Section 20.927, prohibits the actual payment of state funds to a physician for an abortion not covered by one of the exceptions. By adopting guidelines requiring the provision of therapeutic abortions for qualifying health maintenance organizations or preferred providers, the GIB is not authorizing the direct use of state funds to pay for abortions, it is establishing guidelines for insurance coverage. Even if the monies appropriated to the trust fund for insurance purposes were considered to be state funds, they would lose that character once they have been used to purchase health insurance plans.
Had the Legislature specifically intended for the GIB to be prohibited from providing for therapeutic abortions in insurance policies for state and local government employes, it could have done so by restricting the GIB's authority under chapter 40 of the statutes. However, the Legislature has not chosen to do so, and it has not chosen to do so even in light of the well-established rule of law that trust funds are not state funds. By adopting section 20.927, but ignoring the specific health insurance regulations, the Legislature did not indicate an intent to prohibit women who own or are covered under government health insurance plans from securing abortions provided under those plans.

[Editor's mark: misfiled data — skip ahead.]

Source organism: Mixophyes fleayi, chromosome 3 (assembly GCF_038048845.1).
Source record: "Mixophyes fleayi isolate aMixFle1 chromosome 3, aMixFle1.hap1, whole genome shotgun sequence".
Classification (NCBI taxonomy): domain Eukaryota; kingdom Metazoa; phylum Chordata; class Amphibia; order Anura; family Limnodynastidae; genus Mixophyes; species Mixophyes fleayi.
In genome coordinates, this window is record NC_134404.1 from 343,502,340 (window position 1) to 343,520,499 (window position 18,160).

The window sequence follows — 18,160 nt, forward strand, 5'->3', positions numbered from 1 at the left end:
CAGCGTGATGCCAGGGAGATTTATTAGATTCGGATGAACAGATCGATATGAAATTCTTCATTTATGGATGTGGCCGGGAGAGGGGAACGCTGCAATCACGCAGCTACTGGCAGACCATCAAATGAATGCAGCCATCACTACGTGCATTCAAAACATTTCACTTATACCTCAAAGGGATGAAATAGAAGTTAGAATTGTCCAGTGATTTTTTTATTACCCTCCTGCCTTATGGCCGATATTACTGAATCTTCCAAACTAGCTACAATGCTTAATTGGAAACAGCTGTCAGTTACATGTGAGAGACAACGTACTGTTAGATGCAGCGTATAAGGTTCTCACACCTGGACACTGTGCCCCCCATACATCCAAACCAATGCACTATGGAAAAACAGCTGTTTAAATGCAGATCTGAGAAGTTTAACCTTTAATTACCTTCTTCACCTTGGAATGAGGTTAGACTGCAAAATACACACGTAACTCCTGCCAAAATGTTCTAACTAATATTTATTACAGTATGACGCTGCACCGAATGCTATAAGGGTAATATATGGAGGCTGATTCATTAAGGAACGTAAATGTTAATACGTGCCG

The purpose of the trust fund is to provide benefits to employes at the lowest possible cost, which is achieved through the managing of benefits as a group. If the monies paid into the trust fund were not specifically pooled in order to pay for group health insurance, under the statutory appropriation language, the funds would belong to the public employes. Indeed, the trust fund does not even pay for 100% of a given employe's health insurance costs because section 40.05(4)(a) requires that the employe "contribute" the balance of the required premium amounts after applying the employer's contribution. Employes holding health maintenance organization plans that cost more than the least expensive plan must pay additional sums for insurance coverage, and state employes in their first six months of employment must pay the full premiums if they elect coverage. It is clear that these insurance benefits belong to the government employes, and that, therefore, use of those benefits to procure abortions does not constitute the direct use of state funds for the expenditure.